No Functional Safety without Cyber Security

From certain points of view, classic cars can be superior to modern cars in the category of safety, although not necessarily on the subject of chassis, airbags or in terms of active safety. However, in modern concepts, where the mechanical fallback level or the driver as a link to steering and brakes is eliminated, every interface to the outside offers a potential gateway for cyberattacks.

Of course, almost no one wants to do without helpful electronic aids or long-established standards such as ABS, ESP or power steering. Nevertheless, the latest safety features such as distance control, lane assist or even highly automated driving functions have their pitfalls if the cybersecurity aspect is neglected.

Dr. Marcus Perner, specialist for functional safety of chassis components at IAV, knows why we need not be afraid to sit in highly automated vehicles that are driven by a digital chauffeur, at least at times.

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Dr. Perner, is a ride in an automated car always a risk?

Perner: We must be aware that cyberattacks in the automotive sector are a realistic threat. After all, safety-relevant driving functions and personal data can become the focus of hackers. Since braking and steering functions are essential for safe driving, we are currently working on harmonising cybersecurity and functional safety in the development of fault- and attack-tolerant driving functions so that everyone can get into the car with a good feeling.

What are the possible threat scenarios?

Perner: The identification of possible threat scenarios is part of the Threat Analysis and Risk Assessment (TARA). This is a security analysis consisting of various individual methods. Various threats are conceivable. Fake messages can occur, with regard to the authenticity of the sender as well as the correctness of the data. Furthermore, the failure of relevant driving functions must be avoided, such as the steering function or a weakening of the braking performance. And thirdly, we have the violation of safety targets, for example if someone hacks the car and controls it remotely. These few examples already show that they are partly interdependent and can have similar effects. Therefore, the identified threats from cybersecurity must be taken into account in the development activities for functional safety.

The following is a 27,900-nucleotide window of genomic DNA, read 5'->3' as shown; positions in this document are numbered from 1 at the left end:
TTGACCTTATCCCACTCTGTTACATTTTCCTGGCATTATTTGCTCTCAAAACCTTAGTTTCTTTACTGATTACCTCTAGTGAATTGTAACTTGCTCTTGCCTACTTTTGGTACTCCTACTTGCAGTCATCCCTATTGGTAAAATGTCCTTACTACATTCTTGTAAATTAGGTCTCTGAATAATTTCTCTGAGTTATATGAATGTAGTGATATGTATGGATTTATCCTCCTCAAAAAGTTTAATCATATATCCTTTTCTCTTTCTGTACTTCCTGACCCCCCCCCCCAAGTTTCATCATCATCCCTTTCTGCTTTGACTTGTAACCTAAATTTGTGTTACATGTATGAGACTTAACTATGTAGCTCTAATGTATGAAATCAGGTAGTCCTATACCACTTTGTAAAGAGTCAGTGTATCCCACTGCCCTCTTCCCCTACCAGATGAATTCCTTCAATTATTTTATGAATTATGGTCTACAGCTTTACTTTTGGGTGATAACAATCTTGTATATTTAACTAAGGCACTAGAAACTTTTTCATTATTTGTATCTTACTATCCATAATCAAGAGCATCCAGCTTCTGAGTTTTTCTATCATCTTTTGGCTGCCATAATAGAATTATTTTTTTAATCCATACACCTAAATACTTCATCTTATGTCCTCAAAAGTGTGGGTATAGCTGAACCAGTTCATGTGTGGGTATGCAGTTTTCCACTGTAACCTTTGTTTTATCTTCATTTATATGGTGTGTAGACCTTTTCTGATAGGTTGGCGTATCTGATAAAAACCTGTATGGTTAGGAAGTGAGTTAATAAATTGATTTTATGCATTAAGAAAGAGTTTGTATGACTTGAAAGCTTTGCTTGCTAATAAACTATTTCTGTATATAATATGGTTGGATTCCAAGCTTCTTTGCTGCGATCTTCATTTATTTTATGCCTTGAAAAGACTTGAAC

How can IAV increase the safety of highly automated vehicles?

Perner: We can take over important activities for our customers along the security development cycle at system level, as well as at software and hardware level. This includes the implementation of TARA and the definition of the cybersecurity concept. In addition, we keep an eye on the relevant standards and regulations, such as ISO 21434, and analyse and update our services for the security of vehicles even after their market launch, so that they always meet the highest security requirements.

Would you like to learn more about this topic? Then you can experience Dr. Marcus Perner live at Chassis Tech in Munich, on 6 July. There, our colleague will give his lecture with the topic “The key for the vehicle of the future – development of chassis components according to cybersecurity specifications” from 11:00 am in the Palaishalle. Or meet him and his team at the IAV booth in the exhibition area / booth no. 3.